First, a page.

Wednesday, September 4, 2002

Our son-in-law loves to ski, even though he doesn't get to do it all that often. And like everything else he does athletically, he really goes for it when he skis. But his last time on the slopes was different from all the other times in his life. See, for the first time, he has a son! And his little baby boy was on his mind when he was on the slopes. When we asked about his ski adventure, I got the distinct feeling that he didn't take the risks he's taken before. Actually, here's the way he put it. Moving his arms in skiing form as he said, "I just kept saying, 'I'm a Daddy. I'm a Daddy. I'm a Daddy.'"

Tuesday, September 3, 2002

It's amazing how creative parents can become when it's time to explain the facts of life to a child, especially in the vocabulary they choose. A parent says to their child, "This is your chin. This is your neck. That's your stomach. That's your - oogieboogiewagaboogie!" I've really heard some pretty funny names for human anatomy - words invented by red-faced parents, but not recognized by any doctor on earth. Of course, they're better than a lot of the words our children come home from school asking about. But when it comes to sex, it's important to use the right words - especially one.

Friday, August 30, 2002

I couldn't help but overhear the conversation across the aisle on this recent airplane flight. The man was dropping profanity about, oh, every third word or so; he even mentioned God quite a few times. He stopped only to work on his meal. Apparently, he needed some cream for his coffee, so he demanded the flight attendant get some with his usual colorful language. While he was waiting, he finally let his fellow passenger do a little talking. He asked him, "Well, what do you do for a living?" And his neighbor said, "Oh, I'm a minister," at which point the flight attendant returned with the cream. My profane neighbor across the aisle looked up at the attendant with the most angelic expression and said, "Oh, God bless you." Suddenly, the real guy disappeared, and this religious guy showed up!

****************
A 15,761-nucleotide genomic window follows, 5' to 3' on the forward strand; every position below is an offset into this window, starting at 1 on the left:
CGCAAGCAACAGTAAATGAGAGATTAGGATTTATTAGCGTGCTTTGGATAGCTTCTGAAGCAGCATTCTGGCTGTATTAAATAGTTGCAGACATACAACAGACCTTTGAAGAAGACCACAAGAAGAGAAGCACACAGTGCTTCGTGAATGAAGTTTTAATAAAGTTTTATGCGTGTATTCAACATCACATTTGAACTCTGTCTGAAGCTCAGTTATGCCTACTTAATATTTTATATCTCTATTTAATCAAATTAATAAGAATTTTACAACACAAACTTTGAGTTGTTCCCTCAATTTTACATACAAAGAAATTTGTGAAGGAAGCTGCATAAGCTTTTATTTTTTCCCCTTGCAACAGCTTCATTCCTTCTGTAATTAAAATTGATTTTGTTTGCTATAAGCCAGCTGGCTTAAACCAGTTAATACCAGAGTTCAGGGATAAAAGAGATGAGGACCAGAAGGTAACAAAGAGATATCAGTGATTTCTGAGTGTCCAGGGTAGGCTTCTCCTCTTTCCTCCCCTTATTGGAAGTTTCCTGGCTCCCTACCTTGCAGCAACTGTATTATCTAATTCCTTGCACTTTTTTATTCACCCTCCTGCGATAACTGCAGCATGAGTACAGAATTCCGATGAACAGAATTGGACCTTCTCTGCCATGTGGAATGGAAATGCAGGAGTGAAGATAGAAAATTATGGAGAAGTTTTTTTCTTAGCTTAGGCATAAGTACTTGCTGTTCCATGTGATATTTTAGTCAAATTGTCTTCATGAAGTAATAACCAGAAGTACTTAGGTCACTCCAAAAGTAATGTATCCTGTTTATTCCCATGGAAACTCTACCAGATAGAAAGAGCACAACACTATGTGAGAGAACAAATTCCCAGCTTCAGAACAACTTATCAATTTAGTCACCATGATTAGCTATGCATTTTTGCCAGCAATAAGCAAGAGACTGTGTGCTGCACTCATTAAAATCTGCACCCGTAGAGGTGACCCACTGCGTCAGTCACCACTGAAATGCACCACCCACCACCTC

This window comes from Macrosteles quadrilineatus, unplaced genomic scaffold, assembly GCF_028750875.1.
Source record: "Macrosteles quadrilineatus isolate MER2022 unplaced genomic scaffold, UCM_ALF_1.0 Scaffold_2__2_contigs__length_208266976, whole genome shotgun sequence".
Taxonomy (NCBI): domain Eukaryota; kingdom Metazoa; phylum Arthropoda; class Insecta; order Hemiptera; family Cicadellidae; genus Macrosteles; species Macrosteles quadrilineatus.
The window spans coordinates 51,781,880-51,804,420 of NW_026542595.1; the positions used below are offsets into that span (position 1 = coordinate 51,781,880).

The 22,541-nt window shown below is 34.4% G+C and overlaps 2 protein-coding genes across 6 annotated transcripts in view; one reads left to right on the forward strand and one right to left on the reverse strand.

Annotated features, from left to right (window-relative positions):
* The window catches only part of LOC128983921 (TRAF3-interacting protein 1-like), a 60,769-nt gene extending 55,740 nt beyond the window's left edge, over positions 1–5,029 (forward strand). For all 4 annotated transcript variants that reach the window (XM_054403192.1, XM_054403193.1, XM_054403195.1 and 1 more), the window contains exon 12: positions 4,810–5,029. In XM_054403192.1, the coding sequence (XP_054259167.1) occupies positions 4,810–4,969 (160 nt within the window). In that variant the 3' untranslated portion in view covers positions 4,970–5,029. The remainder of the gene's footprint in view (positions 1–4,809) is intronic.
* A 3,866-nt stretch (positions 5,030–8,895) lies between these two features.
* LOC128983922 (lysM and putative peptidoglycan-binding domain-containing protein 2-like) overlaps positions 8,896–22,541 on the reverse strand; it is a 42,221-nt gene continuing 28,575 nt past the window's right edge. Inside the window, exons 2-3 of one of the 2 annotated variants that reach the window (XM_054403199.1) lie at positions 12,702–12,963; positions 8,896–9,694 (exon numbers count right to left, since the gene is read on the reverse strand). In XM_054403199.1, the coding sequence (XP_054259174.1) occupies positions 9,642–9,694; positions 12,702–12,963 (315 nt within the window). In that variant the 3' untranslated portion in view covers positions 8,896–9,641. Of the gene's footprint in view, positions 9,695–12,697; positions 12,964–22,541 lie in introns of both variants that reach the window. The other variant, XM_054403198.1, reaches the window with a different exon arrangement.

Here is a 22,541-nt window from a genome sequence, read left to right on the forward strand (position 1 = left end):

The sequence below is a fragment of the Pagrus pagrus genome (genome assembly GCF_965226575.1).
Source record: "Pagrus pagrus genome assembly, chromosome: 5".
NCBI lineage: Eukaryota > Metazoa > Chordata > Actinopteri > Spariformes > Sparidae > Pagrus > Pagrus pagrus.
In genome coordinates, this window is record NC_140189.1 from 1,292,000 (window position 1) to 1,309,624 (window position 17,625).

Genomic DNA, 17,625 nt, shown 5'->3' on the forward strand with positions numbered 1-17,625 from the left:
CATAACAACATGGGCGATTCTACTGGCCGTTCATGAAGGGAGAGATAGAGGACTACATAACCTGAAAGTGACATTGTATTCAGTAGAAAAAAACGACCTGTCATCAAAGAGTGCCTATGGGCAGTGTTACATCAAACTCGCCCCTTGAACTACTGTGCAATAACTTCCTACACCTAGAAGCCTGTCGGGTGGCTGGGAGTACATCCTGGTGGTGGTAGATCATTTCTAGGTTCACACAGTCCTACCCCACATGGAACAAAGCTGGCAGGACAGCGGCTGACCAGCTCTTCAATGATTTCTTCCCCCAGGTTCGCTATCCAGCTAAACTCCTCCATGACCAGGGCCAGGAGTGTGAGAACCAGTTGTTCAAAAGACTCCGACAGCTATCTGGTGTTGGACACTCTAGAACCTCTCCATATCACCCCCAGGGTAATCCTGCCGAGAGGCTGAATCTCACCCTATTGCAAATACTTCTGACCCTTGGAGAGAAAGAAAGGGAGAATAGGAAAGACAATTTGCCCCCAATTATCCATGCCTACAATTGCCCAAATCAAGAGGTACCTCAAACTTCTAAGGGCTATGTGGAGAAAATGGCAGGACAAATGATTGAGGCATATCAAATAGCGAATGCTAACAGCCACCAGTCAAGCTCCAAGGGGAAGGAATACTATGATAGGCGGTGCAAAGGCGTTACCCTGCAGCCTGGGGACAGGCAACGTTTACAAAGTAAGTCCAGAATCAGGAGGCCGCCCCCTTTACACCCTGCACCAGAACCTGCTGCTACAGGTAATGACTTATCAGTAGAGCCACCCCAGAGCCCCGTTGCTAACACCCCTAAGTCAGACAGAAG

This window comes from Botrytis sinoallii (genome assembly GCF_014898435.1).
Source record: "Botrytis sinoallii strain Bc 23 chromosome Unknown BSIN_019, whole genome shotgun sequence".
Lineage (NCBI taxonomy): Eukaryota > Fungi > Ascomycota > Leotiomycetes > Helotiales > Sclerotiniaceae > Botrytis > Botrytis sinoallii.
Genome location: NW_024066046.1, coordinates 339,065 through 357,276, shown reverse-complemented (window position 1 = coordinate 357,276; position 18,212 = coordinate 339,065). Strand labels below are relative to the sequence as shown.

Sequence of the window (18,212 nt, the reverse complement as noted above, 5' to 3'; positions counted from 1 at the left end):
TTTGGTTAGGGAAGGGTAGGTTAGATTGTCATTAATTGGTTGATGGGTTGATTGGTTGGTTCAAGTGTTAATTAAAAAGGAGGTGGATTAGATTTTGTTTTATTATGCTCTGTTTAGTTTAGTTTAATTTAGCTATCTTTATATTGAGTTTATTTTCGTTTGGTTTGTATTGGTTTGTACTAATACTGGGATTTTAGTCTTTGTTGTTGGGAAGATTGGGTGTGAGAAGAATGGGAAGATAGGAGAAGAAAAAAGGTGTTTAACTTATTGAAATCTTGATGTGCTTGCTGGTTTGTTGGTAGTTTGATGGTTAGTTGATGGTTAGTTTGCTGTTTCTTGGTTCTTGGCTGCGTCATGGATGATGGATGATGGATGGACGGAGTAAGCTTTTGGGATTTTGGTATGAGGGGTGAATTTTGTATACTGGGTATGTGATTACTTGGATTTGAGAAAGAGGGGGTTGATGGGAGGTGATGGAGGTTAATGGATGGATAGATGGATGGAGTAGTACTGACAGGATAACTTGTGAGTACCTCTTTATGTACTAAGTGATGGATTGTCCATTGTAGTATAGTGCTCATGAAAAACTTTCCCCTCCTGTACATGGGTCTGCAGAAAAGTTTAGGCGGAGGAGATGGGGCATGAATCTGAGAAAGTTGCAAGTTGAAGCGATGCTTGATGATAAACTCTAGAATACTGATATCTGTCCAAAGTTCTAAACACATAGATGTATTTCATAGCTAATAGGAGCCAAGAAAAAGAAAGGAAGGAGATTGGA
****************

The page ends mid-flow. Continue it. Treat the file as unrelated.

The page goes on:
Thursday, August 29, 2002

Recently my sister-in-law introduced me to a tasty new addition to my usual breakfast menu - these great English crumpets. Low fat, great taste. Now I'm hooked. In fact, I decided I had to go get myself more of them. I learned from her that there's only one local store that carries them so I made my way to this super-supermarket - one I was unfamiliar with. I went to where I figured something in the English muffin/bagel category would be: the bread section, right? No crumpets. I tried the bakery section. Failure again. I looked in every aisle that I could logically expect to find something from the breakfast bread family. Zippo! I finally tried something really radical. I asked someone who worked there. He said, "They're in dairy." Dairy? Well, I guess these things are supposed to be refrigerated. And dairy is where I found them! But it had been a long search.

Wednesday, August 28, 2002

Years ago, when we vacationed in the Adirondack Mountains in upstate New York, we used to enjoy doing more biking than we usually had time for. It was a fun challenge to ride those ten miles around the lake - well, sort of fun. There were those long downhill stretches. Oh, what a feeling, sailing effortlessly down those hills, the wind blowing in our faces! And then came the uphill climb. Yep. And man, that was grueling, sometimes it was downright painful. And guess which lasts longer - the downhill rush or the uphill grind?

Tuesday, August 27, 2002

"And now, in the center ring, high above the big top..." Or something like that. When we took our kids to the circus, that was how the ringmaster would introduce those stars of the big show, those death-defying artists on the high trapeze. They're amazing! I mean, they leap with perfect poise and grace from one trapeze to another until they end up safe on that platform across the arena. Now, I can imagine someone with lots of practice eventually getting used to hanging onto a trapeze. And maybe even then feeling relatively secure as soon as they reach that next bar. But it's that time between trapezes that would bother me - that does bother me.